Conclusions and recommendations

The final section summarises the report and lists some key recommendations for future research. 

Strengthening a heterogenous approach to health and ageing/welfare policies

One of the main aims in this study has been to establish a better understanding of the Nordic senior population in terms of different aspects of active and healthy ageing. Indicators measuring health and wellbeing, socio-economic status, social activity, engagement, and participation were examined to explore what characterises older adults in the five Nordic countries. This knowledge, as well as the following recommendations, are intended to serve national and local stakeholders who work with improving the conditions for age-friendly environments and active and healthy ageing programming in their communities, while also seeking to enhance Nordic cross-collaboration and practices. 
More specifically, policy makers need more information to make informed decisions to promote active and healthy ageing. Heterogenous and intersectional perspectives can contribute to a significant shift away from a one-size-fits-all paradigm to more holistic categorisations that meet the diverse needs of older population groups in the Nordic countries. There is a great deal of potential in the availability and quality of statistical indicators, but this project has identified the need for improving and strengthening comparisons, and further enhancing inclusive knowledge exchange across the Nordic countries so that health inequalities and their intersections can be properly understood. This suggests that situating heterogenous perspectives as they relate to active and healthy ageing within both empirical measures and in the Nordic policy context, still has a way to go. As such, there are benefits to adopting intersectional and diverse perspectives, where mixed-methods approaches might be more beneficial than quantitative approaches alone. Based on this report’s observations, we present the following actions and take-aways:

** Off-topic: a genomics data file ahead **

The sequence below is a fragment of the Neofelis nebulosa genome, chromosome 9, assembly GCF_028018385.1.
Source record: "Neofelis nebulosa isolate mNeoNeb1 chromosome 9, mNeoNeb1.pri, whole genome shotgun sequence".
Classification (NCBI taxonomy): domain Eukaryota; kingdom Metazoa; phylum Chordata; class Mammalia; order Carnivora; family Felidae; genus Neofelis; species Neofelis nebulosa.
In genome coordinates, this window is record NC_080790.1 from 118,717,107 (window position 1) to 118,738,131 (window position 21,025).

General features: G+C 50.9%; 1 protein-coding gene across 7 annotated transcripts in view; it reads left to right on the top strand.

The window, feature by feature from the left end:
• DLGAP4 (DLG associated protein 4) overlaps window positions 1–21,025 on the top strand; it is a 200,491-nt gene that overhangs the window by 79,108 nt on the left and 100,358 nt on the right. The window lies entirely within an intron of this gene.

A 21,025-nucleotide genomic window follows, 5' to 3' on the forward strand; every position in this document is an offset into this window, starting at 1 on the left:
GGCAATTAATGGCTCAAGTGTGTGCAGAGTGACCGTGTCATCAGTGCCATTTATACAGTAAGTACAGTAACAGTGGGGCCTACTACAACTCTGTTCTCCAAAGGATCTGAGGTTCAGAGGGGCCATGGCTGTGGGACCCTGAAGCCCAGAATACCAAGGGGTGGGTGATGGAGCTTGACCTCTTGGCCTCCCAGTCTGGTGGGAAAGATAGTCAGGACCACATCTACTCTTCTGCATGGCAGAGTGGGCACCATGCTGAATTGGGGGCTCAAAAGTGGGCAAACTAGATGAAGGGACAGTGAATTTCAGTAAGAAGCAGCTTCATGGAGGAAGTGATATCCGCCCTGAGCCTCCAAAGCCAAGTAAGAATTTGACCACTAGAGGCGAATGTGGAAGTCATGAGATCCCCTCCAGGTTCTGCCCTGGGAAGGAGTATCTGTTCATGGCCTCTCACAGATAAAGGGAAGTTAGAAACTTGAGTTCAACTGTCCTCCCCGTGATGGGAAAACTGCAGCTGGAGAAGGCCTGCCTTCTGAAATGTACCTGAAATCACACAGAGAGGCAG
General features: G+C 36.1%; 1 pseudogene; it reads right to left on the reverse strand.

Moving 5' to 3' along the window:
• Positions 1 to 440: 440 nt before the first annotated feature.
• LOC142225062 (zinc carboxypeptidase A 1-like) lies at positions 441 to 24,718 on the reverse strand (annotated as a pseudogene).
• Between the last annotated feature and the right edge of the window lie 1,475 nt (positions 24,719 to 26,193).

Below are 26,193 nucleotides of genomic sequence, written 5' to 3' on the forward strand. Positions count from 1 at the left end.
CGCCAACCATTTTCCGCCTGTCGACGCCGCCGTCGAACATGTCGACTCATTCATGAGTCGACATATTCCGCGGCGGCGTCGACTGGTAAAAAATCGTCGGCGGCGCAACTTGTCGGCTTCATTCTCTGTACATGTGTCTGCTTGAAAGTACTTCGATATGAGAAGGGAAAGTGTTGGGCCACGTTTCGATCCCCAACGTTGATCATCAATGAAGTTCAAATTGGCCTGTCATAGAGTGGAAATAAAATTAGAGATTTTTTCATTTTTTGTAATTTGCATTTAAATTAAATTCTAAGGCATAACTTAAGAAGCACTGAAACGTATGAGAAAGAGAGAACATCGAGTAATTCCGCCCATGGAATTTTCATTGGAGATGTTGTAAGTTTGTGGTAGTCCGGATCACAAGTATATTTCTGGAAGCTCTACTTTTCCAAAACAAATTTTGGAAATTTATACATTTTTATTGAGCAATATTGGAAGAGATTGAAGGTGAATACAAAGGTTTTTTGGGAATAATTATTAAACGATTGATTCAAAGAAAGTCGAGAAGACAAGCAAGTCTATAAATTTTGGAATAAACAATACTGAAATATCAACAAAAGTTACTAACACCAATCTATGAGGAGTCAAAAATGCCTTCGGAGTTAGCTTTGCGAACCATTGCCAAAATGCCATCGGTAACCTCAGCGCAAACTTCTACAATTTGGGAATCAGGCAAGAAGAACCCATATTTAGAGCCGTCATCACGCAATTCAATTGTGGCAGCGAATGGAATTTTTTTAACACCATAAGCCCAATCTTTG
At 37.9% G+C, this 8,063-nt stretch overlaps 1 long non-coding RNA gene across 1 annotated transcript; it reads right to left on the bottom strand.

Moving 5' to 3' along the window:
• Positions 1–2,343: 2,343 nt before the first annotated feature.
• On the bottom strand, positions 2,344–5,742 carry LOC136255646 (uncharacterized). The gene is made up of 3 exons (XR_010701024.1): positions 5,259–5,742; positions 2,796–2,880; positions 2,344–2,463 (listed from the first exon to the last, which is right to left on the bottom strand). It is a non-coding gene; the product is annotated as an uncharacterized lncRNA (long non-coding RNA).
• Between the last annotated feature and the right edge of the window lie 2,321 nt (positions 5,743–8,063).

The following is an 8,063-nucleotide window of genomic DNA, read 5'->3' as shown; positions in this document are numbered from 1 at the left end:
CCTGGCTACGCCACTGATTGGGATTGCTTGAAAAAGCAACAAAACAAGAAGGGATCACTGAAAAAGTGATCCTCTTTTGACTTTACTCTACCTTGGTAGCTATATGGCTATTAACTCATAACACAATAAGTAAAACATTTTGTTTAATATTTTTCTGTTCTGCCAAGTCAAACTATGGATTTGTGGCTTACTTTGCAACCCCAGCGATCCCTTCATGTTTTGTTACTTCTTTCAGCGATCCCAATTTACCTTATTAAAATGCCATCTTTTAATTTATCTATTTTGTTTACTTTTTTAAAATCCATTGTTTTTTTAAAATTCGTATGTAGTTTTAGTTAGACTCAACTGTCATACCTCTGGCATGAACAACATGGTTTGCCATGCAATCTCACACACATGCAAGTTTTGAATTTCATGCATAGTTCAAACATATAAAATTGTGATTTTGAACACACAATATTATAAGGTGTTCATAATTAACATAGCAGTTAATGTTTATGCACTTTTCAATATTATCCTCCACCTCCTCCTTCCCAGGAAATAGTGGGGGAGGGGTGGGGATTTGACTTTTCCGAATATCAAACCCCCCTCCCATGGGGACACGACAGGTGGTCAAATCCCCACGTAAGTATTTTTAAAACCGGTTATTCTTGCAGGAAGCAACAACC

• Establish dialogue and roundtable networks with national and local stakeholders focusing on intersectionality and heterogenous perspectives in active and healthy ageing. This could for, instance, complement or be integrated into existing efforts within the Nordic Age-Friendly City Network. 
  • Enhance vertical and horizontal knowledge-exchange and collaboration on active and healthy ageing applicability, identify challenges, and explore current understandings of local and regional approaches.
  • Strengthen intersectionality research within the context of active and healthy ageing inequalities through Nordic guidelines. This may include considerations of other demographic characteristics such as socioeconomic status or ethnic origin in the indicators to obtain a better picture of these subgroups of the older populations in the Nordic countries.
  • Consideration of the terms intersectionality and heterogeneity in a Nordic context and what usefulness the application of these has for the region to become socially sustainable, and how, as a concept, they can help identify the diversity of needs so that active and healthy ageing can be practically implemented in local and national policy frameworks. 
  • Improve access to comparable data in the Nordic countries and support the creation of a Nordic working group formed by municipalities and regions in order to steer objectives toward a coordinated system of indicators. 
  • Adopt mixed-method approaches to active and healthy ageing research and policy design, such as targeted surveys, which can be beneficial to complement quantitative approaches. 
  • Mobilise experts in developing common indicators within the Nordic Council of Ministers and identify additional subjective indicators related to active and healthy ageing. These could be in closer alignment with the indicators targeting Social Sustainability in Our Vision 2030. 
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